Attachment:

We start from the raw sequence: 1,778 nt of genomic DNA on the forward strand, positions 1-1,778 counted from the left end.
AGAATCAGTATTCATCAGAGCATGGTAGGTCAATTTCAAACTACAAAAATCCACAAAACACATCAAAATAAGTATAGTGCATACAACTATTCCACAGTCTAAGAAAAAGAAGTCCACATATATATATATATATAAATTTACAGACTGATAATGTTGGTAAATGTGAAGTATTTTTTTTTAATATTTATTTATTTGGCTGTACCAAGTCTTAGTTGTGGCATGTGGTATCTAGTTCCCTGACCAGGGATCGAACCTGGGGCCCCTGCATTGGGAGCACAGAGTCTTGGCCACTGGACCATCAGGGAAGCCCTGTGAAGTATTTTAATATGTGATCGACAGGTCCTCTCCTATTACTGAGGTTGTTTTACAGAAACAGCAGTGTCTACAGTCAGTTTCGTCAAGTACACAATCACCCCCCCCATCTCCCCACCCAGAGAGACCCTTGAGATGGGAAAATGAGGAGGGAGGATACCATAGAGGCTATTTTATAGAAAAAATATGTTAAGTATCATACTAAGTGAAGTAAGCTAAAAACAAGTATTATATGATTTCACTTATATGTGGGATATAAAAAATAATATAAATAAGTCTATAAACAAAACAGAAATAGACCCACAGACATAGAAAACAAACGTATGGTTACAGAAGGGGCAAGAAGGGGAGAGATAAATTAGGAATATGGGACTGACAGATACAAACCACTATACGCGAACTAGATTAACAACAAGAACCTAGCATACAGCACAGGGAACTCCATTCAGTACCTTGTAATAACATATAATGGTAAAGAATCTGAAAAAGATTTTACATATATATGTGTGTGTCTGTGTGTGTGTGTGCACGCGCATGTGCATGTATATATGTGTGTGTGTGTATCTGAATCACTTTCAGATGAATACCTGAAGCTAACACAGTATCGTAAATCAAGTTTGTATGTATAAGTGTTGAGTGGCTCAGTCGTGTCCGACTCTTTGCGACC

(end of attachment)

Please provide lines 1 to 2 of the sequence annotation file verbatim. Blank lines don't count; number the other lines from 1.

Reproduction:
We start from the raw sequence: 1,778 nt of genomic DNA on the forward strand, positions 1-1,778 counted from the left end.
AGAATCAGTATTCATCAGAGCATGGTAGGTCAATTTCAAACTACAAAAATCCACAAAACACATCAAAATAAGTATAGTGCATACAACTATTCCACAGTCTAAGAAAAAGAAGTCCACATATATATATATATATAAATTTACAGACTGATAATGTTGGTAAATGTGAAGTATTTTTTTTTAATATTTATTTATTTGGCTGTACCAAGTCTTAGTTGTGGCATGTGGTATCTAGTTCCCTGACCAGGGATCGAACCTGGGGCCCCTGCATTGGGAGCACAGAGTCTTGGCCACTGGACCATCAGGGAAGCCCTGTGAAGTATTTTAATATGTGATCGACAGGTCCTCTCCTATTACTGAGGTTGTTTTACAGAAACAGCAGTGTCTACAGTCAGTTTCGTCAAGTACACAATCACCCCCCCCATCTCCCCACCCAGAGAGACCCTTGAGATGGGAAAATGAGGAGGGAGGATACCATAGAGGCTATTTTATAGAAAAAATATGTTAAGTATCATACTAAGTGAAGTAAGCTAAAAACAAGTATTATATGATTTCACTTATATGTGGGATATAAAAAATAATATAAATAAGTCTATAAACAAAACAGAAATAGACCCACAGACATAGAAAACAAACGTATGGTTACAGAAGGGGCAAGAAGGGGAGAGATAAATTAGGAATATGGGACTGACAGATACAAACCACTATACGCGAACTAGATTAACAACAAGAACCTAGCATACAGCACAGGGAACTCCATTCAGTACCTTGTAATAACATATAATGGTAAAGAATCTGAAAAAGATTTTACATATATATGTGTGTGTCTGTGTGTGTGTGTGCACGCGCATGTGCATGTATATATGTGTGTGTGTGTATCTGAATCACTTTCAGATGAATACCTGAAGCTAACACAGTATCGTAAATCAAGTTTGTATGTATAAGTGTTGAGTGGCTCAGTCGTGTCCGACTCTTTGCGACC